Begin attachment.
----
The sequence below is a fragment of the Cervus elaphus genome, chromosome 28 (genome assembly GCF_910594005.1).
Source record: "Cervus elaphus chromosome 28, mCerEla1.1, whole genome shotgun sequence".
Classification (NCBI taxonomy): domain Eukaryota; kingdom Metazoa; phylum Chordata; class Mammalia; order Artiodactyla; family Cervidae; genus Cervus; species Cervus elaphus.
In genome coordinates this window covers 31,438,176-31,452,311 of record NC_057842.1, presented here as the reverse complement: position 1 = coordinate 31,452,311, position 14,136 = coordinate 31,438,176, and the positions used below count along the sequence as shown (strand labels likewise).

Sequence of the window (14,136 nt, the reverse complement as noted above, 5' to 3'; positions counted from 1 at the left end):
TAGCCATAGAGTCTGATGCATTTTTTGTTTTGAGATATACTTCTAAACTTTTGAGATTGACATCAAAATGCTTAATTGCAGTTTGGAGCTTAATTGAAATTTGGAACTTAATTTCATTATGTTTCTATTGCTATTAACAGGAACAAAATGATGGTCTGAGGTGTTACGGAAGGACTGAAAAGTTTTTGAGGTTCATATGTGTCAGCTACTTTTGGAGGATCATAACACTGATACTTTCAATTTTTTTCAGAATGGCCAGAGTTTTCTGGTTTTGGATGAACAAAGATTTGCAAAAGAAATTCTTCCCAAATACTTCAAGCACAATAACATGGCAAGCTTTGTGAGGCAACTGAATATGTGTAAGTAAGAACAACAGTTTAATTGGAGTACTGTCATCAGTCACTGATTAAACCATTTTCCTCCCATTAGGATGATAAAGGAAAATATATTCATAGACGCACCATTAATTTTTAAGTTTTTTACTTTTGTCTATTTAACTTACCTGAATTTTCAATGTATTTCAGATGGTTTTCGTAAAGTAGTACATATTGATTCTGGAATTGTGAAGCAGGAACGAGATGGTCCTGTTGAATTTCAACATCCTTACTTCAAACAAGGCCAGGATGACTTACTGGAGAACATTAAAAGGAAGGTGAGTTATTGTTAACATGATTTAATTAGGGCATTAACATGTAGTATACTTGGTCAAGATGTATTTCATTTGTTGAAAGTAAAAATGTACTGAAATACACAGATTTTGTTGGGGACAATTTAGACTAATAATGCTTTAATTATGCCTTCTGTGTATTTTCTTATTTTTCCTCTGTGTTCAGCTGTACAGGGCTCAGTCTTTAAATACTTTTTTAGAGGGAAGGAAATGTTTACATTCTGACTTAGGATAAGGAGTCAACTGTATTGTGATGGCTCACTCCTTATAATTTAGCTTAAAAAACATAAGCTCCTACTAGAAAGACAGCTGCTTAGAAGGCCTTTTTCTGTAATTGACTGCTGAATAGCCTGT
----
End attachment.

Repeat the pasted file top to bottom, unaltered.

The sequence below is a fragment of the Cervus elaphus genome, chromosome 28 (genome assembly GCF_910594005.1).
Source record: "Cervus elaphus chromosome 28, mCerEla1.1, whole genome shotgun sequence".
Classification (NCBI taxonomy): domain Eukaryota; kingdom Metazoa; phylum Chordata; class Mammalia; order Artiodactyla; family Cervidae; genus Cervus; species Cervus elaphus.
In genome coordinates this window covers 31,438,176-31,452,311 of record NC_057842.1, presented here as the reverse complement: position 1 = coordinate 31,452,311, position 14,136 = coordinate 31,438,176, and the positions used below count along the sequence as shown (strand labels likewise).

Sequence of the window (14,136 nt, the reverse complement as noted above, 5' to 3'; positions counted from 1 at the left end):
TAGCCATAGAGTCTGATGCATTTTTTGTTTTGAGATATACTTCTAAACTTTTGAGATTGACATCAAAATGCTTAATTGCAGTTTGGAGCTTAATTGAAATTTGGAACTTAATTTCATTATGTTTCTATTGCTATTAACAGGAACAAAATGATGGTCTGAGGTGTTACGGAAGGACTGAAAAGTTTTTGAGGTTCATATGTGTCAGCTACTTTTGGAGGATCATAACACTGATACTTTCAATTTTTTTCAGAATGGCCAGAGTTTTCTGGTTTTGGATGAACAAAGATTTGCAAAAGAAATTCTTCCCAAATACTTCAAGCACAATAACATGGCAAGCTTTGTGAGGCAACTGAATATGTGTAAGTAAGAACAACAGTTTAATTGGAGTACTGTCATCAGTCACTGATTAAACCATTTTCCTCCCATTAGGATGATAAAGGAAAATATATTCATAGACGCACCATTAATTTTTAAGTTTTTTACTTTTGTCTATTTAACTTACCTGAATTTTCAATGTATTTCAGATGGTTTTCGTAAAGTAGTACATATTGATTCTGGAATTGTGAAGCAGGAACGAGATGGTCCTGTTGAATTTCAACATCCTTACTTCAAACAAGGCCAGGATGACTTACTGGAGAACATTAAAAGGAAGGTGAGTTATTGTTAACATGATTTAATTAGGGCATTAACATGTAGTATACTTGGTCAAGATGTATTTCATTTGTTGAAAGTAAAAATGTACTGAAATACACAGATTTTGTTGGGGACAATTTAGACTAATAATGCTTTAATTATGCCTTCTGTGTATTTTCTTATTTTTCCTCTGTGTTCAGCTGTACAGGGCTCAGTCTTTAAATACTTTTTTAGAGGGAAGGAAATGTTTACATTCTGACTTAGGATAAGGAGTCAACTGTATTGTGATGGCTCACTCCTTATAATTTAGCTTAAAAAACATAAGCTCCTACTAGAAAGACAGCTGCTTAGAAGGCCTTTTTCTGTAATTGACTGCTGAATAGCCTGT